The best and quickest way for ELLs to find out their CEFR level is by taking a placement test given by an English language school or institute. It’s also necessary to take this assessment if you want to take an English language course or if you want to find out your progress during your English studies.
Take note that placement tests may vary from one school to another.
Standardized English proficiency exams
Learners can also take high-quality, standardized English proficiency tests, especially if they need to demonstrate their English level for academic, work, or immigration purposes. As these language exams are more comprehensive than placement tests in language schools, test takers often take an exam prep course beforehand.
- The Pearson Test of English (PTE)
- International English Language Testing System (IELTS)
- The Test of English as a Foreign Language (TOEFL)
- The Business Language Testing Service (BULATS)
Although these standardized English proficiency exams already have their own English learner levels, based on results, students can also see what their test score is equivalent to in the CEFR levels.
What is the Global Scale of English (GSE)?
The Global Scale of English, or GSE, is a language learning framework designed by a world leader in language learning, Pearson Education. The GSE is designed to guide each step of the language learning experience, from start to finish. This includes curriculum development, language assessment, and learning modules all the way through student proficiency testing. Based on a scale from 10-90, the scale encapsulates goals and milestones for reading, writing, listening, and speaking. The English language learner levels within the GSE go beyond the CEFR to measure students’ progress on a more micro level. These modifications to English language learner levels make this evaluation method inclusive for learners worldwide.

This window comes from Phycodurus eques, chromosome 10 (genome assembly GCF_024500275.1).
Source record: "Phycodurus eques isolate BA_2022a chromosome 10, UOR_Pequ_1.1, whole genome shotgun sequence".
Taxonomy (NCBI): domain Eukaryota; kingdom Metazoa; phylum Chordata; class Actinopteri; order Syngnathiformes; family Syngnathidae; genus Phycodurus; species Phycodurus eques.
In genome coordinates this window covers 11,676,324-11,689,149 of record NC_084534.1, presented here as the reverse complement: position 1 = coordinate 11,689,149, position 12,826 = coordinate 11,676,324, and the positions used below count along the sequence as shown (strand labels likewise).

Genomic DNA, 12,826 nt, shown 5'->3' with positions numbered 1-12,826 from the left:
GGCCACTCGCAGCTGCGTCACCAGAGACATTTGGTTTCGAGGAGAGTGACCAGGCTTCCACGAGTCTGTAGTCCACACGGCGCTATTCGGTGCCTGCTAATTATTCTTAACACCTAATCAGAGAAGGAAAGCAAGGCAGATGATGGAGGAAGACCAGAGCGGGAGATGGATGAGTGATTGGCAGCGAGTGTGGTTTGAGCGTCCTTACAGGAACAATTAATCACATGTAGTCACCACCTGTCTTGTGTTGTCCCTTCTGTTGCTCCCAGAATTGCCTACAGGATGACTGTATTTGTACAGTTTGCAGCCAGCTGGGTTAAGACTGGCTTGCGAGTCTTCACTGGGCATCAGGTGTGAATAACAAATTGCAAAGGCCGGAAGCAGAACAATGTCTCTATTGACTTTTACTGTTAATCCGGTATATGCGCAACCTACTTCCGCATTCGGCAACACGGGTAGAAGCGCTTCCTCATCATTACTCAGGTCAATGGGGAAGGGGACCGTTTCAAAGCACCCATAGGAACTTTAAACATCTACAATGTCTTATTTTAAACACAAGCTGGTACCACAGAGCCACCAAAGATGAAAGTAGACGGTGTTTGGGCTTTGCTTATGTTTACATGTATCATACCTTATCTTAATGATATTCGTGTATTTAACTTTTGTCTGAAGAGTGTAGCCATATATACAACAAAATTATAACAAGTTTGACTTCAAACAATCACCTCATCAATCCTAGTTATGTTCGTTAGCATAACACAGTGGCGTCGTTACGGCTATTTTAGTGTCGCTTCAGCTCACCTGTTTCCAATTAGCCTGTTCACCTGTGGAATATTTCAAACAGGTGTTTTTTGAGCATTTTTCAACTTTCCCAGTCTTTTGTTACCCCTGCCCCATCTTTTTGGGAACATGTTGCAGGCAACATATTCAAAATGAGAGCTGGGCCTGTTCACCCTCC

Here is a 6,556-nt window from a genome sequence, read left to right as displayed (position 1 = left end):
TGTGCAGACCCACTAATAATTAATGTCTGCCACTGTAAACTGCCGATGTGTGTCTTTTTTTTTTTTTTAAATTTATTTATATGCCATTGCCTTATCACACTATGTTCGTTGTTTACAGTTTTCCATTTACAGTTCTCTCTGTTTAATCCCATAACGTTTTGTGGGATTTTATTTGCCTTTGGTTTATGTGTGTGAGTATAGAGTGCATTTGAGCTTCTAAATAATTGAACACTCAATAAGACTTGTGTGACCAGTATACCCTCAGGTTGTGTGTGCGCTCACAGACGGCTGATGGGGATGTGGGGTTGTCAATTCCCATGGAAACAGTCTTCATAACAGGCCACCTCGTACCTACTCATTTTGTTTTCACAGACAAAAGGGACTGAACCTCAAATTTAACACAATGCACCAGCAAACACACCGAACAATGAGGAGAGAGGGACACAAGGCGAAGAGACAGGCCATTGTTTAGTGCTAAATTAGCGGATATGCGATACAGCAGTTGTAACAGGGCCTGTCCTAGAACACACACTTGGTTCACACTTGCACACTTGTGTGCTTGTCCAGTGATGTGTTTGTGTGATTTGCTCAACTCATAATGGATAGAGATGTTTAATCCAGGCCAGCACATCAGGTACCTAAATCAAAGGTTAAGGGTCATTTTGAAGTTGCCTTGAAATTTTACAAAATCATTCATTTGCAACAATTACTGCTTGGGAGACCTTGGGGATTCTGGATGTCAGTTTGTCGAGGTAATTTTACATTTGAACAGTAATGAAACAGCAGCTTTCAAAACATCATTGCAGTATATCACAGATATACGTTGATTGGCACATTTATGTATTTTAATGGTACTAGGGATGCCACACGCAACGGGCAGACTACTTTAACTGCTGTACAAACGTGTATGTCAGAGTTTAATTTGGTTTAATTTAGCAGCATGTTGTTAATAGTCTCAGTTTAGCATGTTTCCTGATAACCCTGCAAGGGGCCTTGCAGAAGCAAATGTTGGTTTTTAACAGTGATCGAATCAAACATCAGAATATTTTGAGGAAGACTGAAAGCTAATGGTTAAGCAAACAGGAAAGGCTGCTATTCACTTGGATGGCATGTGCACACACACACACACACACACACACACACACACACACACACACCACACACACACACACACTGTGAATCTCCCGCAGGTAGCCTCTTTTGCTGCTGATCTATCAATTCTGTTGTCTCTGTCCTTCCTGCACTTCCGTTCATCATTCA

The GSE and the CEFR: Working together to provide an accurate level of proficiency
The GSE and the CEFR work hand in hand to provide an exceptionally detailed evaluation of student learning progress at each phase of their education. Using these tools in tandem allows for instructors to track micro-progressions in student learning that are often overlooked with broad standardized testing methods. Essentially, the CEFR categorizes and identifies fluency on its six-level scale, while the GSE specifies what a learner can do within each of those levels in regard to speaking, reading, writing, and listening. The GSE was developed specifically with the CEFR in mind, so the levels of both systems map to each other.
Additionally, the CEFR was originally created to measure the progression of adult English language learners. The GSE accounts for young students as well and provides a baseline for their learning metrics to mesh with the widely accepted CEFR standards. For a more detailed examination of the methodology behind the creation of the GSE with respect to the CEFR, you can read Pearson’s white paper, Developing Global Scale of English Learning Objectives aligned to the Common European Framework, which explains in great detail the logic behind each of the English language learner levels within the GSE and their basis within the CEFR model.
BridgeEnglish, the corporate language training branch of Bridge Education Group, leverages the GSE as a tool to interpret test results of students in the language program and provide targeted learning goals as well as track language learning progress. Both the GSE and CEFR are integral parts of the language training program and tools for personalizing instruction by the program’s teachers of Business English.
Though every learner has a distinct experience with or prior knowledge of the language, it’s not impossible to measure proficiency using standardized levels. With the help of globally-recognized standards, these level descriptions not only guide English teachers in their instruction but also help students take ownership of their language learning progress.